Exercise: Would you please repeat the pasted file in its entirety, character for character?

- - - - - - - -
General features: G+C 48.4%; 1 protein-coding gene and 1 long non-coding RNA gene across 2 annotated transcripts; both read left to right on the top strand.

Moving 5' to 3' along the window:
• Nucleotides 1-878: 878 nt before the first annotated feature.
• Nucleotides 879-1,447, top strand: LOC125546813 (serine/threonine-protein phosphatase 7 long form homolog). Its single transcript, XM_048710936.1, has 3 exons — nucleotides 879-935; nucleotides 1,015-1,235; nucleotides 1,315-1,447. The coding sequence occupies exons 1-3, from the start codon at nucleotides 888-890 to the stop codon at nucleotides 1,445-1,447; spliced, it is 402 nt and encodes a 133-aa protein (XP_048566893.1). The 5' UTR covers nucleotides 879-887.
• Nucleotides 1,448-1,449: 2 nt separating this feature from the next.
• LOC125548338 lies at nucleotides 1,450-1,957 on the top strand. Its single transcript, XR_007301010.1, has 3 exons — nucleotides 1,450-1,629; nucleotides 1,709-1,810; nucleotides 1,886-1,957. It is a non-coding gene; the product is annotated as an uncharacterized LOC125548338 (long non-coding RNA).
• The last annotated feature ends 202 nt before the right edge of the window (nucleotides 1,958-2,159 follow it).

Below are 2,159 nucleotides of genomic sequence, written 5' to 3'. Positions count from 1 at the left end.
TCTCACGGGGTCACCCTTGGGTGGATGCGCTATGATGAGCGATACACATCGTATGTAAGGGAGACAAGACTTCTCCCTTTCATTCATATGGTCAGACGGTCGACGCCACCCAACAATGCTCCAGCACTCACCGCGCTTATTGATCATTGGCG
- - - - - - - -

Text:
General features: G+C 48.4%; 1 protein-coding gene and 1 long non-coding RNA gene across 2 annotated transcripts; both read left to right on the top strand.

Moving 5' to 3' along the window:
• Nucleotides 1-878: 878 nt before the first annotated feature.
• Nucleotides 879-1,447, top strand: LOC125546813 (serine/threonine-protein phosphatase 7 long form homolog). Its single transcript, XM_048710936.1, has 3 exons — nucleotides 879-935; nucleotides 1,015-1,235; nucleotides 1,315-1,447. The coding sequence occupies exons 1-3, from the start codon at nucleotides 888-890 to the stop codon at nucleotides 1,445-1,447; spliced, it is 402 nt and encodes a 133-aa protein (XP_048566893.1). The 5' UTR covers nucleotides 879-887.
• Nucleotides 1,448-1,449: 2 nt separating this feature from the next.
• LOC125548338 lies at nucleotides 1,450-1,957 on the top strand. Its single transcript, XR_007301010.1, has 3 exons — nucleotides 1,450-1,629; nucleotides 1,709-1,810; nucleotides 1,886-1,957. It is a non-coding gene; the product is annotated as an uncharacterized LOC125548338 (long non-coding RNA).
• The last annotated feature ends 202 nt before the right edge of the window (nucleotides 1,958-2,159 follow it).

Below are 2,159 nucleotides of genomic sequence, written 5' to 3'. Positions count from 1 at the left end.
TCTCACGGGGTCACCCTTGGGTGGATGCGCTATGATGAGCGATACACATCGTATGTAAGGGAGACAAGACTTCTCCCTTTCATTCATATGGTCAGACGGTCGACGCCACCCAACAATGCTCCAGCACTCACCGCGCTTATTGATCATTGGCG